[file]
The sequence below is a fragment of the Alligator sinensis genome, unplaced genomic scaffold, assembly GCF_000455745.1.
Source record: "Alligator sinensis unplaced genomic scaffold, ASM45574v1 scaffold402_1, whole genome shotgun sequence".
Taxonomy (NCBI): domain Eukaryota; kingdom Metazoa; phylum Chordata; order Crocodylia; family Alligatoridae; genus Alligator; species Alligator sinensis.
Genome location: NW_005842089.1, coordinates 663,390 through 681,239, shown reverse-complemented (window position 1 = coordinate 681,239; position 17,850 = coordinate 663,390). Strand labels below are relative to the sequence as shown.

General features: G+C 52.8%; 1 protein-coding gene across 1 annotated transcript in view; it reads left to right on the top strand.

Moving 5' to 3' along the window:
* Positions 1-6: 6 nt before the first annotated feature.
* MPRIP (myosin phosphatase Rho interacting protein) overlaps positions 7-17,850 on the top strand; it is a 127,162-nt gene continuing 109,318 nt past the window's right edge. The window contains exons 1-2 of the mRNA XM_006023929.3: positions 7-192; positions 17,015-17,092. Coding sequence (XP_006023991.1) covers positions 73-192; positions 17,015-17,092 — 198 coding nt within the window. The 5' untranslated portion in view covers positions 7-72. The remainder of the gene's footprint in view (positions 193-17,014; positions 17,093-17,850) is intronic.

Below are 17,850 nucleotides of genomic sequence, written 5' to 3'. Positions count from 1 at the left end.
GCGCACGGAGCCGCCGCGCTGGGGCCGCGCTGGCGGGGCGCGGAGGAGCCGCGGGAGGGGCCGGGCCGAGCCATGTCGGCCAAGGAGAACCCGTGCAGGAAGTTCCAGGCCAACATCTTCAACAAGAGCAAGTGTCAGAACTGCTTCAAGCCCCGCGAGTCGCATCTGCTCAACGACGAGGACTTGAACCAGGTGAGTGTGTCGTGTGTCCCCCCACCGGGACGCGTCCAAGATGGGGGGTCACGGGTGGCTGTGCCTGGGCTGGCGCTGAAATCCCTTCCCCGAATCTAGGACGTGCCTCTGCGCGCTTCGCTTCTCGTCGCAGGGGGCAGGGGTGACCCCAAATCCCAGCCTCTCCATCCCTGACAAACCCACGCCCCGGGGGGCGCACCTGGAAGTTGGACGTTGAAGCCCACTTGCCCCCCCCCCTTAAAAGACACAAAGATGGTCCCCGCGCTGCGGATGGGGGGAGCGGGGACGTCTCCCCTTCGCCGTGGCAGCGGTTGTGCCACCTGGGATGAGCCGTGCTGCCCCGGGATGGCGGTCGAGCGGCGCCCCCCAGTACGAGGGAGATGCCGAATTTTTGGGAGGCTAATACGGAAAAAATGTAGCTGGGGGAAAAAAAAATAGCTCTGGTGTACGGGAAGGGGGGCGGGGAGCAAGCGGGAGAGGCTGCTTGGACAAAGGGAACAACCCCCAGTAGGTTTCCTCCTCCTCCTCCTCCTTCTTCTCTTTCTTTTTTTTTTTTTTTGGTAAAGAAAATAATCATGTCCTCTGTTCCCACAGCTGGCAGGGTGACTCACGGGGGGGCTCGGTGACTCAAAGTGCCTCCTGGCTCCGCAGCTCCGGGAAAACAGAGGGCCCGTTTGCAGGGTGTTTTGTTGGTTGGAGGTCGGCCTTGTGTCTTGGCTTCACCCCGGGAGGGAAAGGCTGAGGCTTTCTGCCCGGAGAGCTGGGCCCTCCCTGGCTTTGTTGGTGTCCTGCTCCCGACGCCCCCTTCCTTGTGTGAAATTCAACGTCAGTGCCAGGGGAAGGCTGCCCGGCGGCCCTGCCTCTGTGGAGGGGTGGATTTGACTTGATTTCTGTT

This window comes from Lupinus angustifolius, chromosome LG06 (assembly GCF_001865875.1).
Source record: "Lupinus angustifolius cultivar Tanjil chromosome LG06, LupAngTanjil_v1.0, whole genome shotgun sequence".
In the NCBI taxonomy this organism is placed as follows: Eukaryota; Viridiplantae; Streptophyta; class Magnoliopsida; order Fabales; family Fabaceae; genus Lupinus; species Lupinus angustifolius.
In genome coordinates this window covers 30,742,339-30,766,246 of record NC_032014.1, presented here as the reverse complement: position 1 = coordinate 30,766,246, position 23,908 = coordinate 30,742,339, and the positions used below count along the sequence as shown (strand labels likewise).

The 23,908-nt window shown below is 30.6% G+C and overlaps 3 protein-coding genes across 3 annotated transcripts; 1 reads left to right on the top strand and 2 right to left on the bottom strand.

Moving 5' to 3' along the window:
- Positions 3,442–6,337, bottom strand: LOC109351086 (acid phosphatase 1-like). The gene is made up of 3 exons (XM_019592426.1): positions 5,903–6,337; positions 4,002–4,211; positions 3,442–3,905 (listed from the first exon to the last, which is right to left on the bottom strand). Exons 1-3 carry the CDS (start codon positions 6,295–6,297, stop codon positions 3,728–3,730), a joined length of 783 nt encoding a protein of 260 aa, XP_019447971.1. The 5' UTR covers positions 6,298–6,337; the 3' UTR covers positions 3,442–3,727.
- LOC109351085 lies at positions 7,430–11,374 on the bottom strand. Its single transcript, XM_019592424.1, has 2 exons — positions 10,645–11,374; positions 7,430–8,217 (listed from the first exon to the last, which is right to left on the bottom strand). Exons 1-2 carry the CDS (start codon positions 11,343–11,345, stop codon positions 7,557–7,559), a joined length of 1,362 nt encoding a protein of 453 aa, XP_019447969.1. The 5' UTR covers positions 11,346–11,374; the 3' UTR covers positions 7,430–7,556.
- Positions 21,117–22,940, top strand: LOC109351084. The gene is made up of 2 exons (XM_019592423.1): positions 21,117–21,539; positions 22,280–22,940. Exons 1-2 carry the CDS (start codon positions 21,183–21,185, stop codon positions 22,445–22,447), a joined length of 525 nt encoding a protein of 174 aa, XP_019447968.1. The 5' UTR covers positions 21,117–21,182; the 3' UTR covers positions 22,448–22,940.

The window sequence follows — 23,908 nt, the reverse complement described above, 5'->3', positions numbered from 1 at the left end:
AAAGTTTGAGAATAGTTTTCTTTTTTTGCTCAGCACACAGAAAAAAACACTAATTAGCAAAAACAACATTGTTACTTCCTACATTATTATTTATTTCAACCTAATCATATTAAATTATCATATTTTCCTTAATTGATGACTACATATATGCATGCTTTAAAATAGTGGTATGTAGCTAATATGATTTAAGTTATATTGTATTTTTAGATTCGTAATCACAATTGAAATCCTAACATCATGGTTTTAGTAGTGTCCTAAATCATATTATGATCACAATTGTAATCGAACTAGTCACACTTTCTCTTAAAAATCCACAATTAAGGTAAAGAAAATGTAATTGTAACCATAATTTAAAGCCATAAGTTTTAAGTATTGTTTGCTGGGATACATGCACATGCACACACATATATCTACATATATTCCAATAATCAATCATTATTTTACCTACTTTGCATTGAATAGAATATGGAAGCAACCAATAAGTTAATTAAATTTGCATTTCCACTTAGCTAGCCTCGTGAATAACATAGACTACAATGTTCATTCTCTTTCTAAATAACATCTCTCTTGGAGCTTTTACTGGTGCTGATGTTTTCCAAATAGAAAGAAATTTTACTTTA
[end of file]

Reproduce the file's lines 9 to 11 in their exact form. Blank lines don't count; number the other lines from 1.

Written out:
Below are 17,850 nucleotides of genomic sequence, written 5' to 3'. Positions count from 1 at the left end.
GCGCACGGAGCCGCCGCGCTGGGGCCGCGCTGGCGGGGCGCGGAGGAGCCGCGGGAGGGGCCGGGCCGAGCCATGTCGGCCAAGGAGAACCCGTGCAGGAAGTTCCAGGCCAACATCTTCAACAAGAGCAAGTGTCAGAACTGCTTCAAGCCCCGCGAGTCGCATCTGCTCAACGACGAGGACTTGAACCAGGTGAGTGTGTCGTGTGTCCCCCCACCGGGACGCGTCCAAGATGGGGGGTCACGGGTGGCTGTGCCTGGGCTGGCGCTGAAATCCCTTCCCCGAATCTAGGACGTGCCTCTGCGCGCTTCGCTTCTCGTCGCAGGGGGCAGGGGTGACCCCAAATCCCAGCCTCTCCATCCCTGACAAACCCACGCCCCGGGGGGCGCACCTGGAAGTTGGACGTTGAAGCCCACTTGCCCCCCCCCCTTAAAAGACACAAAGATGGTCCCCGCGCTGCGGATGGGGGGAGCGGGGACGTCTCCCCTTCGCCGTGGCAGCGGTTGTGCCACCTGGGATGAGCCGTGCTGCCCCGGGATGGCGGTCGAGCGGCGCCCCCCAGTACGAGGGAGATGCCGAATTTTTGGGAGGCTAATACGGAAAAAATGTAGCTGGGGGAAAAAAAAATAGCTCTGGTGTACGGGAAGGGGGGCGGGGAGCAAGCGGGAGAGGCTGCTTGGACAAAGGGAACAACCCCCAGTAGGTTTCCTCCTCCTCCTCCTCCTTCTTCTCTTTCTTTTTTTTTTTTTTTGGTAAAGAAAATAATCATGTCCTCTGTTCCCACAGCTGGCAGGGTGACTCACGGGGGGGCTCGGTGACTCAAAGTGCCTCCTGGCTCCGCAGCTCCGGGAAAACAGAGGGCCCGTTTGCAGGGTGTTTTGTTGGTTGGAGGTCGGCCTTGTGTCTTGGCTTCACCCCGGGAGGGAAAGGCTGAGGCTTTCTGCCCGGAGAGCTGGGCCCTCCCTGGCTTTGTTGGTGTCCTGCTCCCGACGCCCCCTTCCTTGTGTGAAATTCAACGTCAGTGCCAGGGGAAGGCTGCCCGGCGGCCCTGCCTCTGTGGAGGGGTGGATTTGACTTGATTTCTGTT

This window comes from Lupinus angustifolius, chromosome LG06 (assembly GCF_001865875.1).